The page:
The distinctive features of economic life in the Republic of Mali largely stem from the diversity of its natural conditions. Farming is the main occupation of the Negroid peoples inhabiting the Sudanese savanna. As in the past, the bulk of the peasants employ the shift-and-fallow cultivation system, burning down the vegetation cover in the dry season. Only few peasant families used ploughs. The most fertile soils were in the valley of the Niger and they took up approximately 300,000 sq. km. Owing to the arid climate, cereal yields were unstable. The southern part of the valley, where the climate is more humid, is the main producer of African millet and the district of the Niger's inland delta, a rice producer. North of the Niger, in semi-desert and desert areas, farming is practised only in the oases. The Arabs and Tuaregs living here were chiefly stock herders. The sahel districts located between 14° and 18°N. have vast pasture-lands and, in the opinion of some specialists, could serve as a basis for creating a "new Australia". Stock-raising is of an extensive nature, with epizootics and the shortage of water leading to considerable losses. Nevertheless, in the late 1950-s Mali held first place among West African countries for the head of cattle, sheep and goats.

  • Niger   ( 4 Articles )

    Located deep in the interior, the Republic of Niger is called a bridge between North and Tropical Africa. Although the country bears the name of a great African river, it is only in its westernmost part that the people's life is connected with the Niger River. Niger is a land of deserts and semi-deserts, which take up 70% of the entire territory, a land of rare oases often linked only by caravan paths. More than 20% of the population are nomad stock-raisers: Tuaregs, Fulanis, Arabs and Tibbus. Djerma and Songhai farmers and fishermen live in the west and Hausa farmers and artisans, in the south. The geographical location of Niger (the great distance from the sea), her natural conditions and specific features of the nomadic life led by a considerable part of the population have largely determined the republic's economic backwardness even as compared with other African countries.

  • Senegal   ( 4 Articles )

    The independence of Senegal was proclaimed in June 1960. At first, Senegal and the former French Sudan (the present Republic of Mali), when they gained their independence, united in the Federation of Mali. But two months later, because of a number of economic, political and ideological reasons, the federation disintegrated.The constitution, adopted by the National Assembly on August 25, 1960, proclaimed Senegal a "laic, democratic and social republic". A bourgeois democratic parliamentary regime was established. Executive authority was divided between the president and the prime minister; the head of the government was responsible to the National Assembly, the highest legislative authority. In March 1963, a new constitution came into force instituting a presidential regime. Leopold Sedar Senghor, president of Senegal since the proclamation of independence, became the head of the state, government and the armed forces.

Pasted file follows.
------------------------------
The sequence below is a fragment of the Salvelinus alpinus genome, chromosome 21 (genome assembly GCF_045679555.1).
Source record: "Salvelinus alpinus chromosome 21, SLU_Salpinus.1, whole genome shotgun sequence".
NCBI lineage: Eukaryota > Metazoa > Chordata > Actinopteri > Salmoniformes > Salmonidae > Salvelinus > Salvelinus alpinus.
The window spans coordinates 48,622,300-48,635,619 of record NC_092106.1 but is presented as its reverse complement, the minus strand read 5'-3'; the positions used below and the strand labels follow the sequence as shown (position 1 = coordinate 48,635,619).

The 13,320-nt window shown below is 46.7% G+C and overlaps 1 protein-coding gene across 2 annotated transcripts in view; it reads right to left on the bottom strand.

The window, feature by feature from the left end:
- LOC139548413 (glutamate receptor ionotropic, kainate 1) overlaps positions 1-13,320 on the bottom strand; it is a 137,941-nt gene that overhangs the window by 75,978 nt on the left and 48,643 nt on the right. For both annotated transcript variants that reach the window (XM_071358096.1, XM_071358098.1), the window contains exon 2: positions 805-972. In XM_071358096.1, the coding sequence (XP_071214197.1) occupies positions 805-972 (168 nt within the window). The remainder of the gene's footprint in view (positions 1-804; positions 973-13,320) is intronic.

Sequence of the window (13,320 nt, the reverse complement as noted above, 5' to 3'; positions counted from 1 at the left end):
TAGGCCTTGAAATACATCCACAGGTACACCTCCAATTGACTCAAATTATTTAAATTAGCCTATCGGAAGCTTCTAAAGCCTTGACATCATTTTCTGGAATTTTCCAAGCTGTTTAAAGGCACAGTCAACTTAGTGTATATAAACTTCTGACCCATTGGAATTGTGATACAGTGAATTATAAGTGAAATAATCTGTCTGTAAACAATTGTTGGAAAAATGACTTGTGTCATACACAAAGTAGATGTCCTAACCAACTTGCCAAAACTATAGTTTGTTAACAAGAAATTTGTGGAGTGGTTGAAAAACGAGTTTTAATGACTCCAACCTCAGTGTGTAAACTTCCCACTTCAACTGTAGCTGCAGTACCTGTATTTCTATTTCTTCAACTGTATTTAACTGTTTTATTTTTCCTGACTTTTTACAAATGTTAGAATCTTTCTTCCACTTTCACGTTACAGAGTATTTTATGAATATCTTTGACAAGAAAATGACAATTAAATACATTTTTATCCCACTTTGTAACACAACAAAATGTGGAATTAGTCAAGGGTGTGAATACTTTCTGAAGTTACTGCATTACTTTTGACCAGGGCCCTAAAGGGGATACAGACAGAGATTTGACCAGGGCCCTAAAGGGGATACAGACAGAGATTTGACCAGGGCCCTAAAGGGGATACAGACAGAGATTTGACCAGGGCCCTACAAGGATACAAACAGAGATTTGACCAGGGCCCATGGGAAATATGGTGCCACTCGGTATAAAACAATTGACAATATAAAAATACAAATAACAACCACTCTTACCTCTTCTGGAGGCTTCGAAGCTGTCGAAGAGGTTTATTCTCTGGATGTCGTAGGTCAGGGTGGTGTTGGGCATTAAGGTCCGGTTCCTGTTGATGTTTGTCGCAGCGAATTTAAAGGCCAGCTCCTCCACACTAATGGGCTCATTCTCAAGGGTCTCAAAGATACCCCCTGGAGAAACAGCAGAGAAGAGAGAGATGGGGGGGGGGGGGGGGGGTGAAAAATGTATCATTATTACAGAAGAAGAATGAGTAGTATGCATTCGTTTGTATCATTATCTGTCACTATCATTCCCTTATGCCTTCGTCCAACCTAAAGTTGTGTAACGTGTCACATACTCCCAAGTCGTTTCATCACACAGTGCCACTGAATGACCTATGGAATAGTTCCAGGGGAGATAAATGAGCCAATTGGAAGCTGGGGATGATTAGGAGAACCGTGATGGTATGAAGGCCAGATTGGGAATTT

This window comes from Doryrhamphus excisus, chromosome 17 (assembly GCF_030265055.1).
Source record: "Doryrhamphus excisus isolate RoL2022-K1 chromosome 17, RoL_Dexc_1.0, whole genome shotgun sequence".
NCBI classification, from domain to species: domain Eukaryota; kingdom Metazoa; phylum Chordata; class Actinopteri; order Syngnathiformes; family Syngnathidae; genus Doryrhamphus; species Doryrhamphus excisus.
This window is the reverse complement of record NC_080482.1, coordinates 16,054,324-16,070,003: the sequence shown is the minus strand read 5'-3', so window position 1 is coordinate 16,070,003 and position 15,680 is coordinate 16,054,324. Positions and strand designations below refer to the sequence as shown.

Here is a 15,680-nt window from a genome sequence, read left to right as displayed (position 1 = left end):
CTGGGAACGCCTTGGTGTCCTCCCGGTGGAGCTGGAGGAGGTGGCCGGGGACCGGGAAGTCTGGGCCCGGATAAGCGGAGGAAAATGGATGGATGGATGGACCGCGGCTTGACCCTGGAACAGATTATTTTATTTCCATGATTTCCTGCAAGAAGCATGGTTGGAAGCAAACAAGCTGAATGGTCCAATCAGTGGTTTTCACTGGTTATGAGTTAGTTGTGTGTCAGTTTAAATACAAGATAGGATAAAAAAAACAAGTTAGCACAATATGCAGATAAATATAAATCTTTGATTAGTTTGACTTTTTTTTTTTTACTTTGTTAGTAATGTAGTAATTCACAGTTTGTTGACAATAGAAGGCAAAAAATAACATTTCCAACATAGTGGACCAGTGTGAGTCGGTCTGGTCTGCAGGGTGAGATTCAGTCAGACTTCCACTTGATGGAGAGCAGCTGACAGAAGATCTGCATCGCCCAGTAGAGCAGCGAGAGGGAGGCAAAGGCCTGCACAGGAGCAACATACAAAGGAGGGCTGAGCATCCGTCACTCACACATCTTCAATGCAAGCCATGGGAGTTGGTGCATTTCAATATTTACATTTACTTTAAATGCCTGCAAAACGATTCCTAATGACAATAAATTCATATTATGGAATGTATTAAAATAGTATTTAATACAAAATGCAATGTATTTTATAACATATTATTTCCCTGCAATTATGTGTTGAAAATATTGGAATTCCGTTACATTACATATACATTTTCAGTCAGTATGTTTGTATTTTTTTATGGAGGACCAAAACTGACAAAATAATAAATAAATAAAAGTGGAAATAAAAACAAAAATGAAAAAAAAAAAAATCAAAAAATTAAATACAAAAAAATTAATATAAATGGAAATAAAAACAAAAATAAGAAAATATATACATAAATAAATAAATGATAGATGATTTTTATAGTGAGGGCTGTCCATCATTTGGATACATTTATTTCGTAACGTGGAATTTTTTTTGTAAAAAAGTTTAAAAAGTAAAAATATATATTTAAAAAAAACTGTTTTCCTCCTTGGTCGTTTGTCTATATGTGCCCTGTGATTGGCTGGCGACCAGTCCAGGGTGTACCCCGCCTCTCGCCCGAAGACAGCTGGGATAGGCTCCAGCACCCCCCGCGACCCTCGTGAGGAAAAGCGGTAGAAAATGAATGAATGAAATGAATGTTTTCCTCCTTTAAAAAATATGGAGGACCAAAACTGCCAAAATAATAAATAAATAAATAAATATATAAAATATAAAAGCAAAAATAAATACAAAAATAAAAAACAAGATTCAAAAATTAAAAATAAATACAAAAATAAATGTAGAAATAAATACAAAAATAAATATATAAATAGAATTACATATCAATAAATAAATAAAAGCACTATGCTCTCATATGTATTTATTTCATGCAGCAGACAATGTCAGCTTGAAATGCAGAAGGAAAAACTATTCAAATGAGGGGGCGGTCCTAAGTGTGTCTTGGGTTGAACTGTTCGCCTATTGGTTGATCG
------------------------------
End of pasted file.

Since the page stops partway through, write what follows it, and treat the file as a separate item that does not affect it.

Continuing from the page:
• Togo   ( 2 Articles )

    The small Republic of Togo, set up on the former French mandate territory, stretches in a narrow strip 600 km. long from the Gulf of Guinea deep into the interior. Owing to different climatic zones ― mountainous districts with high humidity and relatively arid regions of the Sudanese savanna ― the people cultivated a wide range of crops. In 1950's disintegration of the patriarchal and feudal way of life and the emergence of capitalist relations were proceeding quite swifty. This was facilitated by the considerable growth of plantations in the southern, most developed districts after the Second World War. Tens of thousands of peasants left the backward central and northern regions for southern Togo and neighbouring Ghana. They hired out as sharecroppers on coffee and tea plantations belonging to prosperous Ewes (Togo's largest ethnical group).

  • Central African Republic   ( 4 Articles )

    A new stage in the history of the Central African Republic (formerly the French colony of Ubangi-Shari), the stage of its independent political development, began on August 13, 1960. The republic received a bitter legacy from the colonial regime. In 1960, the per capita gross social product barely reached 27,000 African francs CFA or less than $100. The economy was one-sided. Three items ― diamonds, cotton and coffee ― accounted for 80% of all exports in 1960. On the very day when political independence was proclaimed the republic's government signed a string of "cooperation" agreements, assuming the obligation to consult France on matters of foreign policy, defence, economics, finances, the use of strategic raw materials and the organisation of its transport system and higher education.

  • Chad   ( 2 Articles )

    The Republic of Chad, far removed from the Atlantic and Indian oceans, is situated at the crossing of roads which have for ages linked the Western and Eastern Sudan and the Mediterranean area and Tropical Africa. The entire northern part of the country lies in the Sahara, where only a few oases and rare seasonal pastures can be found amidst the sands and barren mountains. A semi-desert extends farther to the south. Still farther south stretches the savanna with a longer rain season which feeds the wadis. In the early 1960's african millet and sorghum were the traditional food crops grown by the settled population in the savanna. Groundnuts and cotton were exporting, with the latter cultivated chiefly in the basins of the Shari and the Logone. Lastly, the floodlands of the Logone were suitable for the growing of rice, which was in big demand in Fort-Lamy, Fort-Archambault, Moundou and Bongor.